There is reason to believe that a Darwinian outlook increases fertility among elites.
Using GSS data, I formed two groups. The first is of math, computer, and physical scientists (n = 126). The second group includes biologists, agricultural and medical scientists, physicians, and veterinarians (n = 85). I followed this strategy on the assumption that the two groups are similar but that evolutionary realities are closer to the center of the latter group’s worldview.
Next, I calculated the mean number of offspring. I limited the sample to people between the ages of 45 and 69. For the first group, the average is 1.62 children. It’s 2.04 for the biological group. Confidence intervals overlap just a bit, so the difference is not statistically significant at the .05 alpha level (two-tail test).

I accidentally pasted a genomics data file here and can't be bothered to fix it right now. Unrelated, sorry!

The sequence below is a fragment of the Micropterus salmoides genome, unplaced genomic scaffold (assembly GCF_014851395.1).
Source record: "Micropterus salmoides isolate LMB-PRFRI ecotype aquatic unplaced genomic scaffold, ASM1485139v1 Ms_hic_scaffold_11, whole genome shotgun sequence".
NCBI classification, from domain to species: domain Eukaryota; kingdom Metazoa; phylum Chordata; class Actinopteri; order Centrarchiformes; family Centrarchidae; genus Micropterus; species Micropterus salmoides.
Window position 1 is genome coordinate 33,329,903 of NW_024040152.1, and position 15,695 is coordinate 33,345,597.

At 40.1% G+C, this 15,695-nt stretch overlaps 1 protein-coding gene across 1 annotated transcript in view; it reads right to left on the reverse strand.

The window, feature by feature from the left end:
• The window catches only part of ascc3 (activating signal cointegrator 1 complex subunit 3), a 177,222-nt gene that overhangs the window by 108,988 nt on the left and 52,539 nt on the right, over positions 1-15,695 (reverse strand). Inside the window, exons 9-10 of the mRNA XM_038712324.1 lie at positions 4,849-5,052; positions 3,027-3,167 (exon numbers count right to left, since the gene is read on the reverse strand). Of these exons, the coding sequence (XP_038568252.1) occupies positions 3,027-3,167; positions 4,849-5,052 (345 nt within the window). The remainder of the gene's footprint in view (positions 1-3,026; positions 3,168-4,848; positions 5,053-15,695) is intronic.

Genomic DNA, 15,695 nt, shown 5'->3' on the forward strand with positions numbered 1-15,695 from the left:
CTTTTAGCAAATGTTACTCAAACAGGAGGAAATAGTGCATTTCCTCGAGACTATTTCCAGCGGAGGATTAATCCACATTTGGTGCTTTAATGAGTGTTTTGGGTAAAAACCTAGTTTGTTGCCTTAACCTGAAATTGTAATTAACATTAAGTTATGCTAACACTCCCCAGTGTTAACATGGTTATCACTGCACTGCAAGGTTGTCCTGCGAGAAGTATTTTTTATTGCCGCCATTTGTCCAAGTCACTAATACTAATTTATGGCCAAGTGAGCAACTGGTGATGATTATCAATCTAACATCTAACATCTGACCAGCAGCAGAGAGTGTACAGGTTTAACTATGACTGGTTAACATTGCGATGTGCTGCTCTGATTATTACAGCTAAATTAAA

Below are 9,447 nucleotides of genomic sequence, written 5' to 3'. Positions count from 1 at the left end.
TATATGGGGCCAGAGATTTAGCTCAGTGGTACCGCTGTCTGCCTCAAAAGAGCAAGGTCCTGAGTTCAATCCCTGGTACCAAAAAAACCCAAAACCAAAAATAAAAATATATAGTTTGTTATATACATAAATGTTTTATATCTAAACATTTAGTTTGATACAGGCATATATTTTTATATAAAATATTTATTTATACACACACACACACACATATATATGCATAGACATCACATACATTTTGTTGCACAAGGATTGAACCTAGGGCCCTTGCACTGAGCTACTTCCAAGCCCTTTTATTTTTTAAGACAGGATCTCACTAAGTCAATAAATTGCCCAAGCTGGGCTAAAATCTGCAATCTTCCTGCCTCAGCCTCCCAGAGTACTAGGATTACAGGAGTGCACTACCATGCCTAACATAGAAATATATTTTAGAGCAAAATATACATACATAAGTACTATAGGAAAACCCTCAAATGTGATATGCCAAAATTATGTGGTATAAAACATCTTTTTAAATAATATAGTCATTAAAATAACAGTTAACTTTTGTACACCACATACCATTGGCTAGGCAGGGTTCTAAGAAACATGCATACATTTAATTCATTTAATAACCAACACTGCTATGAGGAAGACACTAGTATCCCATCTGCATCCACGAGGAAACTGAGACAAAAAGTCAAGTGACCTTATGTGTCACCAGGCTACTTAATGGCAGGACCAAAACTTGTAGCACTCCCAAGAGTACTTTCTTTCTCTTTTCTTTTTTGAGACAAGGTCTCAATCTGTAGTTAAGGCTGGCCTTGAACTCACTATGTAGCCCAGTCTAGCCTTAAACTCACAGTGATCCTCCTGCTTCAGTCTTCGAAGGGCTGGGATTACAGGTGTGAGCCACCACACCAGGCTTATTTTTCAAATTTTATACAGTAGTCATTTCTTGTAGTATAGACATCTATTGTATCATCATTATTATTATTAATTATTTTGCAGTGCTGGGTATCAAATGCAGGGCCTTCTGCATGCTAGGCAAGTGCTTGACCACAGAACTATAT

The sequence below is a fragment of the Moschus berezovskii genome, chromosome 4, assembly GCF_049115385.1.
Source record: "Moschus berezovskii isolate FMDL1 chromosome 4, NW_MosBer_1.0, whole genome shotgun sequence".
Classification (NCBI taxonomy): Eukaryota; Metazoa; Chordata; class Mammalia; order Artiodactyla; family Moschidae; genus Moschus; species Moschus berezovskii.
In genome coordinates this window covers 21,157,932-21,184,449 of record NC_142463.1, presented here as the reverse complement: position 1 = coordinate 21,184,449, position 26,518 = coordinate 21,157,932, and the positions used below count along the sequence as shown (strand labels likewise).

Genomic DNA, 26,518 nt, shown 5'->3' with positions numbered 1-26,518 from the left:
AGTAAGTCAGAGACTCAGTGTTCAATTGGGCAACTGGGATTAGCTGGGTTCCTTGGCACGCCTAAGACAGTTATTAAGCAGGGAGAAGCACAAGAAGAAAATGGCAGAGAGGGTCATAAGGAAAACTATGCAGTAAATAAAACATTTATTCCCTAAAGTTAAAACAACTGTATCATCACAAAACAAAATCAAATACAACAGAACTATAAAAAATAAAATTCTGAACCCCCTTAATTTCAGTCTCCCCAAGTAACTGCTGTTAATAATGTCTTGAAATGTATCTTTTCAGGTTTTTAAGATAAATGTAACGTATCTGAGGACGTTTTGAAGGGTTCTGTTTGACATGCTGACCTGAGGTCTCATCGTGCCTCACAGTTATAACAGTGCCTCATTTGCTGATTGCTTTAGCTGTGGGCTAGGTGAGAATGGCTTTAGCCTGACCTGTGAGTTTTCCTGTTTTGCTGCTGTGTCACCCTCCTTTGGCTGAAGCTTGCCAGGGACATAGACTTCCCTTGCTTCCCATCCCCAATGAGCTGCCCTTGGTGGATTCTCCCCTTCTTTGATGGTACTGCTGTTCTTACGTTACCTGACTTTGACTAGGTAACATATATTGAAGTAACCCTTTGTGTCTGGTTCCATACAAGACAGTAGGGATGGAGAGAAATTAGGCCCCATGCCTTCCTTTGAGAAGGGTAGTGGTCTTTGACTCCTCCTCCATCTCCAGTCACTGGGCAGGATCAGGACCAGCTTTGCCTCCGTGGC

I still take this as evidence that a Darwinian view might encourage smart people to have more kids. In an age where fewer and fewer elites find religion credible, we need to be Darwin’s evangelists. Of course, values cannot be derived logically from the fact of evolution, but I think natalism could be psychologically compelling to many if their worldview were Darwinian.